One night I was coming back from Pune and I got down from the bus in Sion and took a rick back home. We went through Dharavi and I took this video of the street that Idris lives on. Just as we were getting to Idris’ building, at that T junction, a bus pulled up along side, blocking the view. I would like to shoot more of the streets that we journey on as we talk. But I am holding the recorder and even more so, if I turn away from the rhythms of our conversation, I am turning away from the small connections being created.

Idris has four daughters all married and two sons, both of whom are in Saudi working. In this outtake he speaks of his daughters and his sons. (1 min 3 sec)

outtake daughters and sons


I have yet to hear a driver praise the union. You won’t hear it here. (1 min 36 sec)

outtake union and taxi cancellations


Before I get into any taxi, I explain what I am going to do, ask questions, which questions, record, take photos. It isn’t until later as we are rolling along, am I sometimes asked why I am doing it and what will I do with it. This is how the conversation went with Idris. (14 sec)

outtake internet

When I got into the taxi, Idris got a phone call. This is a video of us driving down the Chembur street in evening traffic, one hand on the steering wheel, one hand on the phone.

The cancelled taxis are sold for scrap at Do Tanki in Chor Bazaar. Seva Lal got Rs12,000 and Rafiq got about the same. I was there last week buying old taxi fiat steering wheels. I have been there many times buying wheels, buying old taxi rear view mirrors but I have never seen it so full of parts. The dukan ka seth I buy from (the one with all the radiators in the beige shirt) who deals in old fiat parts said yes, there is lots of maal, lots of parts because of all the cancelled taxis, but there were less buyers also now with so many less fiats on the road. I took this video. The noise you hear in the background is the hammering of cars into parts. This is where the taxis go. (when was the last time you saw a water carrier like this? another once commonplace sight that is slowing becoming absent until you are surprised to see one)

Taxis are in the news again. This time it is because they are now going to be radio dispatched from call centres. The union has agreed. I guess they are trying to keep up with Meru. I am a bit confused as to which ones will be included in this new scheme, the new ‘yellow’ taxis? the new vehicles? and who will run the call centre? Read about it here and here.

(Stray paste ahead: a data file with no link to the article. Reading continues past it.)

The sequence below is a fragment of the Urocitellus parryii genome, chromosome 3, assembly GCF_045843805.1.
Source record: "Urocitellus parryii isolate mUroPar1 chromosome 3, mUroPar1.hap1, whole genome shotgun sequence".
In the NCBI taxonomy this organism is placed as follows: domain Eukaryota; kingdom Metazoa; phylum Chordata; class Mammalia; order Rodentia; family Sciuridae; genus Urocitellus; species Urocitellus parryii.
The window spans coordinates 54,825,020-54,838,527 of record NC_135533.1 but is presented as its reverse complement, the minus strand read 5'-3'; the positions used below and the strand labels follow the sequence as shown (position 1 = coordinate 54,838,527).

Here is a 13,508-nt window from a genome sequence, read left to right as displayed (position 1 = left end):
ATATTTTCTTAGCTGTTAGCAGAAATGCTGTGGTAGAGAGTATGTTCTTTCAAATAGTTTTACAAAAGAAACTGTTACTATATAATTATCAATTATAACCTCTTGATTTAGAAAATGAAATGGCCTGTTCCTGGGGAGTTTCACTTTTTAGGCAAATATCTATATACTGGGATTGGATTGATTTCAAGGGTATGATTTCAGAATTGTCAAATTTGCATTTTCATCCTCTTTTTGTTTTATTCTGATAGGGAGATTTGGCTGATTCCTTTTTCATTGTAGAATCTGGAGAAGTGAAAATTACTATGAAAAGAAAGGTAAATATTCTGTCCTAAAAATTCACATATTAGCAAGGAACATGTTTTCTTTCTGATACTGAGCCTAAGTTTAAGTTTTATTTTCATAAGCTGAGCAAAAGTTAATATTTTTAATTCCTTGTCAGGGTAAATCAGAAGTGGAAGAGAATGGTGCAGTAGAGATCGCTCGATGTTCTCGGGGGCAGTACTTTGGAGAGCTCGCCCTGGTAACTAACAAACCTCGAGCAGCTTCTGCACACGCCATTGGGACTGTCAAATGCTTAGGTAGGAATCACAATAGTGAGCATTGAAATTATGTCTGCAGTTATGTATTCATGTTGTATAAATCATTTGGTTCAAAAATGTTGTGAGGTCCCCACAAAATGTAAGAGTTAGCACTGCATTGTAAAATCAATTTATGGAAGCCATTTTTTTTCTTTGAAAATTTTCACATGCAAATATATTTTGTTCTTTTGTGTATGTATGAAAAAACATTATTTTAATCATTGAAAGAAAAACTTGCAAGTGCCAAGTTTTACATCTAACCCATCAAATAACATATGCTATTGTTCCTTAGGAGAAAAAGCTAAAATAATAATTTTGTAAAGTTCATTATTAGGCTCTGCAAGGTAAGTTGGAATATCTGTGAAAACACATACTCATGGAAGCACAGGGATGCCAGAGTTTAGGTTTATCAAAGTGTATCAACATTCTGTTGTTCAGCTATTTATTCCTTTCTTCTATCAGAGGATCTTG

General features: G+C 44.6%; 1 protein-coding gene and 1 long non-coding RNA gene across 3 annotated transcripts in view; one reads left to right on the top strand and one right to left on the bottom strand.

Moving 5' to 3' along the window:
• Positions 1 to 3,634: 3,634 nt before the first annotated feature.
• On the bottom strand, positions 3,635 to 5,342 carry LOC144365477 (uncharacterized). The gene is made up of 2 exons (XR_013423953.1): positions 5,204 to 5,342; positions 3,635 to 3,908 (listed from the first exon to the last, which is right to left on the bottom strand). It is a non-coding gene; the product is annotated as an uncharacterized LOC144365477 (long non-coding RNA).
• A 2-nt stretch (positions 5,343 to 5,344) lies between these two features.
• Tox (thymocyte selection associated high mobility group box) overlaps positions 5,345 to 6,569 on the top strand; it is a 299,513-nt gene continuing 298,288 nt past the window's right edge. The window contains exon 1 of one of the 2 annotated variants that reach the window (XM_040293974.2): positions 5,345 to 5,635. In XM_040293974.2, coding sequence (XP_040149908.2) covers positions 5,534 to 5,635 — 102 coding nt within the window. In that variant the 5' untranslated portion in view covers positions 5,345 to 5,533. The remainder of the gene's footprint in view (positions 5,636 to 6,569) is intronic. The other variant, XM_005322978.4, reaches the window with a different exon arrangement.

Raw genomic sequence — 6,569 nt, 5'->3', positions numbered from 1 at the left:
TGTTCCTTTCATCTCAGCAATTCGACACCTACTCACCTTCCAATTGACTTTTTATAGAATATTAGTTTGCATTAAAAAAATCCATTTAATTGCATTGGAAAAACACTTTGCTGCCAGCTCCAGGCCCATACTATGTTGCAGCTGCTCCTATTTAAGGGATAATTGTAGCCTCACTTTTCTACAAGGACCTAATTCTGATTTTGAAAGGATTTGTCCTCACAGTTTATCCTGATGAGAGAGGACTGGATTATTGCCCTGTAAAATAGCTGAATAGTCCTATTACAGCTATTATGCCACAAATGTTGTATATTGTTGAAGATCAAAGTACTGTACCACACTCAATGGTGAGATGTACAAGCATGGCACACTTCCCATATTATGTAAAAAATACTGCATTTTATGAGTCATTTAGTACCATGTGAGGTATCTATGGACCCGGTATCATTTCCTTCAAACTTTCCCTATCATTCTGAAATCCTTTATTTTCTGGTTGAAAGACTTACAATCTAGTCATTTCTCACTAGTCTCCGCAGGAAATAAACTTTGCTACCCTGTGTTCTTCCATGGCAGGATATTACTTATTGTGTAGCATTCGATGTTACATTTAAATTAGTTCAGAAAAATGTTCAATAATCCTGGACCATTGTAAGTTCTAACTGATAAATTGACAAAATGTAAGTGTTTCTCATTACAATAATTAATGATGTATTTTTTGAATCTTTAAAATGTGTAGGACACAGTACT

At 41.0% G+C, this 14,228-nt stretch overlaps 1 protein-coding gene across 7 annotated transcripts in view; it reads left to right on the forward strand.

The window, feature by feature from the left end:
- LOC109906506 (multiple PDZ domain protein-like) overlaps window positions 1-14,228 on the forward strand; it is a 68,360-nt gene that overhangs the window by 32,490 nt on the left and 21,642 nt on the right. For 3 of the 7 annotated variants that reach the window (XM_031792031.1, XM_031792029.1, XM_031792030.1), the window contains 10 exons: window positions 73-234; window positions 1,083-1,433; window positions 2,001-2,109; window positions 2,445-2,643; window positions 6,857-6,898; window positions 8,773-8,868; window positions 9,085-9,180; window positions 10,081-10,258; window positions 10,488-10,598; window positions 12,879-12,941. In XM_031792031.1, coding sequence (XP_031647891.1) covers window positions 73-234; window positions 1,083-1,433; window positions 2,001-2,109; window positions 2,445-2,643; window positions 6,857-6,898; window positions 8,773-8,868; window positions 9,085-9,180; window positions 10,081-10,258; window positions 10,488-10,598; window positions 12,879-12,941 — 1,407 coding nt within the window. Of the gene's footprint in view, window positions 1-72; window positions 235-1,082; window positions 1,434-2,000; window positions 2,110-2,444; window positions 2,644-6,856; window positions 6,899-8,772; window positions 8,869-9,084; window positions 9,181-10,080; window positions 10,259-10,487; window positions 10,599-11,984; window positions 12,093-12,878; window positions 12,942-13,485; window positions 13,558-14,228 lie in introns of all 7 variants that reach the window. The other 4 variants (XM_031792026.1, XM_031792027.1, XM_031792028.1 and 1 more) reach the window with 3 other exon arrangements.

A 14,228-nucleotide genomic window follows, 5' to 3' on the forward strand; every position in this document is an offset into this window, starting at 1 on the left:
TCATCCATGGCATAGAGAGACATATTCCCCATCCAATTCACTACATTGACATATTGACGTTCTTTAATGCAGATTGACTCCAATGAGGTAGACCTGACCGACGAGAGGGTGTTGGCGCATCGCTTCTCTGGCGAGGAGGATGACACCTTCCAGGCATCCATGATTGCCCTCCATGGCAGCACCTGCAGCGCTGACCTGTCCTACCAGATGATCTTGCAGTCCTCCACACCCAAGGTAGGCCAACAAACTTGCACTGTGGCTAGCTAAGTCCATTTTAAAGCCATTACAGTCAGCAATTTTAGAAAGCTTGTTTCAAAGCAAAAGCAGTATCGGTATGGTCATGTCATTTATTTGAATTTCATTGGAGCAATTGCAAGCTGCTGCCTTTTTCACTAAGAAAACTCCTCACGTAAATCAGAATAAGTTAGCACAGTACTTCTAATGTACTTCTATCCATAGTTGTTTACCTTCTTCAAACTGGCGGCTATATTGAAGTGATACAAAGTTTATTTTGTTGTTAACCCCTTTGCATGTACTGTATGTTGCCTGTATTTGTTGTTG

The intro music in the podcast is the song Boombai Nagari from the movie Taxi 9211, sung by Bappa Lahiri, Merriene , Nisha and Vishal Dadlani.

Music by Vishal Dadlani and Shekar, lyrics by Vishal Dadlani and Dev Kohli

episode 24 mohammad khan

Posted in bombay, hindi, migration, podcast, taxi, taxi story, union with tags , , , , , , , , on 3, December 2009 by meterdown

I was in Bhendi Bazaar to buy two more flower painted trucks as I was still caught up in the post-rains house cleanup and organising efforts. I walked up Mohammad Ali Rd in the late-afternoon-almost-evening time of the day when the sun is so low in the sky its rays  no longer light even the tops of the tallest buildings. Parked on the side of the road was Mohammad Mustaqeen Khan. He has been driving taxi for about 24 years. He came to Bombay from UP, a strong 20 year old man from a village, and started out in haath gadi at Do Tanki in Chor Bazaar area.  Twenty-six years later he has bought more land, rebuilt his home, married off 4 children, all from driving taxi. We talk about street level economics, how much he used to make and what it bought, how much he makes now and what it buys. Click on ‘mohammad khan podcast’ link below to stream or right click to download. (25 min 8 sec)

mohammad khan podcast

mohammad khan: panch chhe rupiya mein kitna khasakta tha